|Carolina Population Center||Add Health; longitudinal social, economic, psychological, and physical well-being of cohort in grades 7–12 in 1994||Quantitative||http://www.cpc.unc.edu/projects/addhealth|
|Center for Demography of Health and Aging||Wisconsin Longitudinal Study; life course study of cohorts who graduated from high school in 1957||Quantitative||https://www.ssc.wisc.edu/wlsresearch/|
|Institute for Social & Economic Research||British Household Panel Survey; longitudinal study of British lives and well- being||Quantitative||https://www.iser.essex.ac.uk/bhps|
|International Social Survey Programme||International data similar to GSS||Quantitative||http://www.issp.org/|
|The Institute for Quantitative Social Science at Harvard University||Large archive of written data, audio, and video focused on many topics||Quantitative and qualitative||http://dvn.iq.harvard.edu/dvn/dv/mra|
|Institute for Research on Women and Gender||Global Feminisms Project; interview transcripts and oral histories on feminism and women’s activism||Qualitative||http://www.umich.edu/~glblfem/index.html|
|Oral History Office||Descriptions and links to numerous oral history archives||Qualitative||http://www.oralhistory.uconn.edu/links.html|
|UNC Wilson Library||Digitized manuscript collection from the Southern Historical Collection||Qualitative||http://dc.lib.unc.edu/ead/archivalhome.php? CISOROOT=/ead|
While the public and free sharing of data has become increasingly common over the years, and it is an increasingly common requirement of those who fund research, Harvard researchers recently learned of the potential dangers of making one’s data available to all (Parry, 2011).  In 2008, Professor Nicholas Christakis, Jason Kaufman, and colleagues, of Harvard’s Berkman Center for Internet & Society, rolled out the first wave of their data collected from the profiles of 1,700 Facebook users (2008).  But shortly thereafter, the researchers were forced to deny public access to the data after it was discovered that subjects could easily be identified with some careful mining of the data set. Perhaps only time and additional experience will tell what the future holds for increased access to data collected by others.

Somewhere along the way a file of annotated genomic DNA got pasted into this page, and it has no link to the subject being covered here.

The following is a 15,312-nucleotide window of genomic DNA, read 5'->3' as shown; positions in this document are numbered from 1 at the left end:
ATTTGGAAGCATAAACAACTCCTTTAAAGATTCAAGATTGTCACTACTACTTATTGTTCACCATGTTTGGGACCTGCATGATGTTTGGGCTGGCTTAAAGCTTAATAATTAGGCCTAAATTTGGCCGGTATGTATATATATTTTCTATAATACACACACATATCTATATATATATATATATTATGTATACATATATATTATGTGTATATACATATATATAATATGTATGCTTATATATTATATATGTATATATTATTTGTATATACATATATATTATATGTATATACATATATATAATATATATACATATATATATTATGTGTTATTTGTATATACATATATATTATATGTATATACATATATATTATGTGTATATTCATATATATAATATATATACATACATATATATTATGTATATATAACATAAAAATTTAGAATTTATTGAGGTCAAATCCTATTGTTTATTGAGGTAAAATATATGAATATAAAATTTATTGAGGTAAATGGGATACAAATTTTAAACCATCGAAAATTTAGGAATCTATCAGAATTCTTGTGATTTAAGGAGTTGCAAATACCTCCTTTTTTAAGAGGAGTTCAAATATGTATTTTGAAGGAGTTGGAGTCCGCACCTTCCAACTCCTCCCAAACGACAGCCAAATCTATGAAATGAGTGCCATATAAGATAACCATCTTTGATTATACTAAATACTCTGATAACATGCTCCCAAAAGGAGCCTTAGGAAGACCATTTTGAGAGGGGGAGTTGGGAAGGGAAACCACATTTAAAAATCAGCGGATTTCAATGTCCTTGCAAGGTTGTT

- The strengths and limitations of secondary data analysis must be considered before a project begins.
- Previously collected data sources enable researchers to conduct secondary data analysis.
- Anonymized data- data that does not contain identifying information
- Historical research-analyzing data from primary sources of historical events and proceedings
- Secondary data analysis- analyzing data originally gathered by another person or entity
- Bode, K. (2017, January 26). One more time with feeling: ‘Anonymized’ user data not really anonymous. Techdirt. Retrieved from: https://www.techdirt.com/articles/20170123/08125136548/one-more-time-with-feeling-anonymized-user-data-not-really-anonymous.shtml; de Montjoye, Y. A., Radaelli, L., & Singh, V. K. (2015). Unique in the shopping mall: On the reidentifiability of credit card metadata. Science, 347(6221), 536-539. ↵
- Engel, R. J. & Schutt, R. K. (2016). The practice of research in social work (4th ed.). Washington, DC: SAGE Publishing. ↵
- Huggins, H. (Producer). (2016, September 7). Why Uber is an economist’s dream [Audio podcast]. Retrieved from: http://freakonomics.com/podcast/uber-economists-dream/ ↵
- Netting, F. E., & O’Connor, M. K. (2016). The intersectionality of religion and social welfare: Historical development of Richmond’s nonprofit health and human services. Religions, 7(1), 13-28. ↵
- Engel, R. J. & Schutt, R. K. (2016). The practice of research in social work (4th ed.). Washington, DC: SAGE Publishing. ↵
- These data are not free, though they are available at a reasonable price. See the Global Feminisms’ webpage at https://globalfeminisms.umich.edu/contact ↵
- Parry, M. (2011, July 10). Harvard researchers accused of breaching students’ privacy. The Chronicle of Higher Education. Retrieved from https://chronicle.com/article/Harvards-Privacy-Meltdown/128166 ↵
- Berkman Center for Internet & Society. (2008, September 25). Tastes, ties, and time: Facebook data release. Retrieved from https://cyber.law.harvard.edu/node/4682 ↵